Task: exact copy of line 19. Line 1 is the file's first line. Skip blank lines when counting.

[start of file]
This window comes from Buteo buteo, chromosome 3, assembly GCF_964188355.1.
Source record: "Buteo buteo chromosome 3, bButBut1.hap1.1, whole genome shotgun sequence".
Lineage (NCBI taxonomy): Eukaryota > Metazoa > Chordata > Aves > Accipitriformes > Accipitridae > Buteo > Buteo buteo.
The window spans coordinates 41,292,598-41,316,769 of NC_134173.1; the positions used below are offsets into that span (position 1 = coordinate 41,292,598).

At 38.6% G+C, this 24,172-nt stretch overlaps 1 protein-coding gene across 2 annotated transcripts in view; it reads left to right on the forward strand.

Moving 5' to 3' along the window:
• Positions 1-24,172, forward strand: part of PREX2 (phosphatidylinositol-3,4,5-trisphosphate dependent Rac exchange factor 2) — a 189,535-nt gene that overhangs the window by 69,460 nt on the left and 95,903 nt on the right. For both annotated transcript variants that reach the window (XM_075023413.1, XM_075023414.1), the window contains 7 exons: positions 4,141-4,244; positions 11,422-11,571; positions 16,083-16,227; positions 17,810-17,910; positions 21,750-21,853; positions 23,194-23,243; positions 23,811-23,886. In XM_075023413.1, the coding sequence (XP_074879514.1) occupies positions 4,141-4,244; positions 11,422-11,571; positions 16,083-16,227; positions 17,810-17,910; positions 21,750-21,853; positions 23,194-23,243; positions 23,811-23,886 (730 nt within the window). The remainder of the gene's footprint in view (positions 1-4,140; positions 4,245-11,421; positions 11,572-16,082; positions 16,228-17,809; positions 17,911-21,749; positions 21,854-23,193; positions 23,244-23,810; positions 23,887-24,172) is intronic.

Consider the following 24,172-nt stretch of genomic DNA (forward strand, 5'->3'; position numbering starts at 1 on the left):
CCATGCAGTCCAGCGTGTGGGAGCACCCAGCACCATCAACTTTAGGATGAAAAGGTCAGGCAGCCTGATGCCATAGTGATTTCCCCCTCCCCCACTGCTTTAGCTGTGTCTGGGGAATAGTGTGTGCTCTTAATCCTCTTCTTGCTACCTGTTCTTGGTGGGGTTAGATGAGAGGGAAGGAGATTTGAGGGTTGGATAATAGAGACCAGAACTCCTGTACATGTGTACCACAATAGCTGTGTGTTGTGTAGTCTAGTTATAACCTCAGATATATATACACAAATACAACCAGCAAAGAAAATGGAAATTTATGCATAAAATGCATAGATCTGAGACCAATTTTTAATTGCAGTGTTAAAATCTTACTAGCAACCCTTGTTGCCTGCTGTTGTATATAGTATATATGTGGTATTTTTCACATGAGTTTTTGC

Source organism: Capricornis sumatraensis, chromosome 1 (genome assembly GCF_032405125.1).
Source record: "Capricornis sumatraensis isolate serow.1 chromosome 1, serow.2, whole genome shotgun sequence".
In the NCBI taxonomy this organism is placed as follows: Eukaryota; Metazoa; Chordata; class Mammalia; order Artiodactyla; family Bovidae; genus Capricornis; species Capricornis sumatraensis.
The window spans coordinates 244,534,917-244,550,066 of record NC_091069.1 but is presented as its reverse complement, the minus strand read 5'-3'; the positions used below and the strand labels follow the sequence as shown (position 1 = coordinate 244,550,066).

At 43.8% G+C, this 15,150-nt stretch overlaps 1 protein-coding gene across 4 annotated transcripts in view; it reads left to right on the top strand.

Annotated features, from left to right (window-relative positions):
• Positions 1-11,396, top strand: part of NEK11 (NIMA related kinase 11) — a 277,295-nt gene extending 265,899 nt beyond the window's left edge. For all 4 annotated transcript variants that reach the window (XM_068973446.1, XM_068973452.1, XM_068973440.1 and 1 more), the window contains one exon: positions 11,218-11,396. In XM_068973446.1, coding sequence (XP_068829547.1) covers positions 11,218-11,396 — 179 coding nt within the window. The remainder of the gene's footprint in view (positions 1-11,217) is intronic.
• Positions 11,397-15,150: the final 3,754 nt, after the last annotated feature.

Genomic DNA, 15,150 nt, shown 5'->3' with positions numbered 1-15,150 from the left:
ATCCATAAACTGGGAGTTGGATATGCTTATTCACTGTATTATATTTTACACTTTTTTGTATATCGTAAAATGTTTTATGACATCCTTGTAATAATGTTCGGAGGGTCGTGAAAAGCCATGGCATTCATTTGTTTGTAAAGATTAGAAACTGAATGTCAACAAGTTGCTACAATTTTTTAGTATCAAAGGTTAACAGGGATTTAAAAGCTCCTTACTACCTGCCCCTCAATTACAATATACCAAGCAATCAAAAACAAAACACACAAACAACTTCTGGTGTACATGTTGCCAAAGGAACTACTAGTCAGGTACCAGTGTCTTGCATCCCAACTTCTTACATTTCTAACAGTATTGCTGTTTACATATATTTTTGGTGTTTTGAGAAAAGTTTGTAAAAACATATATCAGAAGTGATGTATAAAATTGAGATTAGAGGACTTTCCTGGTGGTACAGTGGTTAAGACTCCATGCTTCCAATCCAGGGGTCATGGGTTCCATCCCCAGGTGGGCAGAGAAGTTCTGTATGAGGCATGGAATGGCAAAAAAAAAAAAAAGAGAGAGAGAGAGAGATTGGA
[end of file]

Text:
ATCCATAAACTGGGAGTTGGATATGCTTATTCACTGTATTATATTTTACACTTTTTTGTATATCGTAAAATGTTTTATGACATCCTTGTAATAATGTTCGGAGGGTCGTGAAAAGCCATGGCATTCATTTGTTTGTAAAGATTAGAAACTGAATGTCAACAAGTTGCTACAATTTTTTAGTATCAAAGGTTAACAGGGATTTAAAAGCTCCTTACTACCTGCCCCTCAATTACAATATACCAAGCAATCAAAAACAAAACACACAAACAACTTCTGGTGTACATGTTGCCAAAGGAACTACTAGTCAGGTACCAGTGTCTTGCATCCCAACTTCTTACATTTCTAACAGTATTGCTGTTTACATATATTTTTGGTGTTTTGAGAAAAGTTTGTAAAAACATATATCAGAAGTGATGTATAAAATTGAGATTAGAGGACTTTCCTGGTGGTACAGTGGTTAAGACTCCATGCTTCCAATCCAGGGGTCATGGGTTCCATCCCCAGGTGGGCAGAGAAGTTCTGTATGAGGCATGGAATGGCAAAAAAAAAAAAAAGAGAGAGAGAGAGAGATTGGA